A couple of years ago my clients started asking me, “Do you follow up with my people after training to check for their understanding of our Terms & Conditions or do I?” Today, (not in years past) I say we both should. My efforts alone are not enough.
In training sessions, I see people nod their heads in agreement when I check for understanding. The group tells me, “Yup, I get it.” Then we go into one of three types of exercises to validate their level of understanding. Invariably, most people don’t actually understand what they thought they understood.
Teaching Terms & Conditions takes a lot of repetition in a variety of circumstances to really understand the value of a term to your organization and to the other organization. So it is not good enough to check for understanding once during the training session. You—the leader—have to keep checking again and again until you are certain that the person grasps the concept.
Coaching Tip: Take 5-15 minutes to check your team members’ level of understanding
Here’s how, you as a leader, can use three tools to check your team members’ level of understanding by incorporating them into your regular team and one-on-one meetings.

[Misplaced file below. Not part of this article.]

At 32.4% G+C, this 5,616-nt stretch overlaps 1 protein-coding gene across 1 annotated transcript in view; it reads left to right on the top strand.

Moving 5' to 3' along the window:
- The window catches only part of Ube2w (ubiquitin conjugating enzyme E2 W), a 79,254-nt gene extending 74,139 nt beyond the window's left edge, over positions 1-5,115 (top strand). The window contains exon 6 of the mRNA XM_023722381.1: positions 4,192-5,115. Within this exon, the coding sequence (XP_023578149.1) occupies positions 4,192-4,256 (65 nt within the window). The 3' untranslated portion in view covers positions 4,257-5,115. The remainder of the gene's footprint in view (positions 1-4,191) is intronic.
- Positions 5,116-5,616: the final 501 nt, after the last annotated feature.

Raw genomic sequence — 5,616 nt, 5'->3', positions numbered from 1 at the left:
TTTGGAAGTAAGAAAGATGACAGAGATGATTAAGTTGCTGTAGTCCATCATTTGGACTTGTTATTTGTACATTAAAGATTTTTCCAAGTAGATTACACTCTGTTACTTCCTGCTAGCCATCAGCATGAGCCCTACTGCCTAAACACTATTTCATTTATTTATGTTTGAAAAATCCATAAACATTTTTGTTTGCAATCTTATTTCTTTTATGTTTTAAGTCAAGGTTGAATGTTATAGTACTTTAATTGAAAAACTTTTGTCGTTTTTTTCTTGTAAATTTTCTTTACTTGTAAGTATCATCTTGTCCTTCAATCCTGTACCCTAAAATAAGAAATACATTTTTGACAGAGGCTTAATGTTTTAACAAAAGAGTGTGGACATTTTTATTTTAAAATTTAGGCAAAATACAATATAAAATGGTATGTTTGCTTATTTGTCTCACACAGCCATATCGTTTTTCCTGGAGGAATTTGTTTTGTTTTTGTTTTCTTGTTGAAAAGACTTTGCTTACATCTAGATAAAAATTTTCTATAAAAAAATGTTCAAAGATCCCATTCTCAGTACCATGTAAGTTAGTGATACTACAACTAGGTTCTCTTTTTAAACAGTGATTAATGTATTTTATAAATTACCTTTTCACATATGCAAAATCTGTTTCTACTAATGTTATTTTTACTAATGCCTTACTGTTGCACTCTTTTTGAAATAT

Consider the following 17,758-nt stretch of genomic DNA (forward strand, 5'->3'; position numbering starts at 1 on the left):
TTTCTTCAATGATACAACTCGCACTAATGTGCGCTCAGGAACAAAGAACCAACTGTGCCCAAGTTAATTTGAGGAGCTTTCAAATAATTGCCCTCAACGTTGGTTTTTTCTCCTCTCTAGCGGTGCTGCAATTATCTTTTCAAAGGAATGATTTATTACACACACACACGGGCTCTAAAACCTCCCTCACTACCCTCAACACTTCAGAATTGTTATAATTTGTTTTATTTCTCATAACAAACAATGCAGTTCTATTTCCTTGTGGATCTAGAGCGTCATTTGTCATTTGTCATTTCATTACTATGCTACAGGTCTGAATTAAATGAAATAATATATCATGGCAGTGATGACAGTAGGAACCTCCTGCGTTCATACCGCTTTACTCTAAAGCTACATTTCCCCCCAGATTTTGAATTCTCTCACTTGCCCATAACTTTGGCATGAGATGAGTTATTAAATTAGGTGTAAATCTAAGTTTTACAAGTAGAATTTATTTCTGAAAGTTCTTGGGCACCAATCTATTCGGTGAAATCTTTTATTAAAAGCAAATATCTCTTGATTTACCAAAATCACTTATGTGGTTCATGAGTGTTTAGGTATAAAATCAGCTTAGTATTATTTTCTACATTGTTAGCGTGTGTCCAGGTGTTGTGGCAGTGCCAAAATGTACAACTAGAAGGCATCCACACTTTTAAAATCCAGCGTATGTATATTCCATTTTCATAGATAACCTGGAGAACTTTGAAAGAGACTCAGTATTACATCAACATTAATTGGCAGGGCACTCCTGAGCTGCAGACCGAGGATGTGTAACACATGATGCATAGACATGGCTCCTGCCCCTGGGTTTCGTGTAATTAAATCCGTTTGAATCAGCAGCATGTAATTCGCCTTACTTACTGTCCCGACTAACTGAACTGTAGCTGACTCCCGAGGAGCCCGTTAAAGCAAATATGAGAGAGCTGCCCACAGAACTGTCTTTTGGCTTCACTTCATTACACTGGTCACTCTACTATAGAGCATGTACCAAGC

1) A Quick Role Play.
People squirm, evade and try to avoid the role play. They tell me all the reasons why they don’t like them, but never tell me the real reason—they don’t actually know how to effectively negotiate the term the role play is asking them to negotiate.
There is so much value in a 5 minute role play with your team member before s/he goes into a negotiation conversation. You play the part of the “other party”. Give your team member a chance to counter your argument in a safe setting where s/he has less to lose than at the bargaining table.
2) A Case Study.
By case study, I mean a quick conversation in which you recap a scenario that a team member faced. Then, ask your team to consider their responses or approaches. People learn the most from case studies based on colleagues’ experiences, not only because the material is relevant to them, but they have a sense of comradery. That comradery allows people to take risks and offer suggestions they might not offer when sitting at the bargaining table.
3) Reflective Questions.
Stop your team member when s/he is telling you about the course of some negotiation conversation and ask them to reflect. For example, a junior buyer was having trouble with a supplier who delayed developing a corrective action plan (or CAP) to address quality issues on one part. She wanted to know how to enforce the contract provision.
But, when I asked the buyer to reflect on all the reasons the supplier was dragging their heels, not just their stated reasons, she told me, “They hadn’t been paid in a long time.” Her company hadn’t paid several outstanding invoices (for reasons other than the quality triggered charge backs). The point was not to solve the issue for her, but to get her thinking at a deeper level than the reactive level that had been previously established. It had not occurred to her that there could be a connection between a stalled CAP and overdue invoices.
So, whose job is it to check for understanding? It is both of our jobs: mine as trainer and external coach, and yours as leader.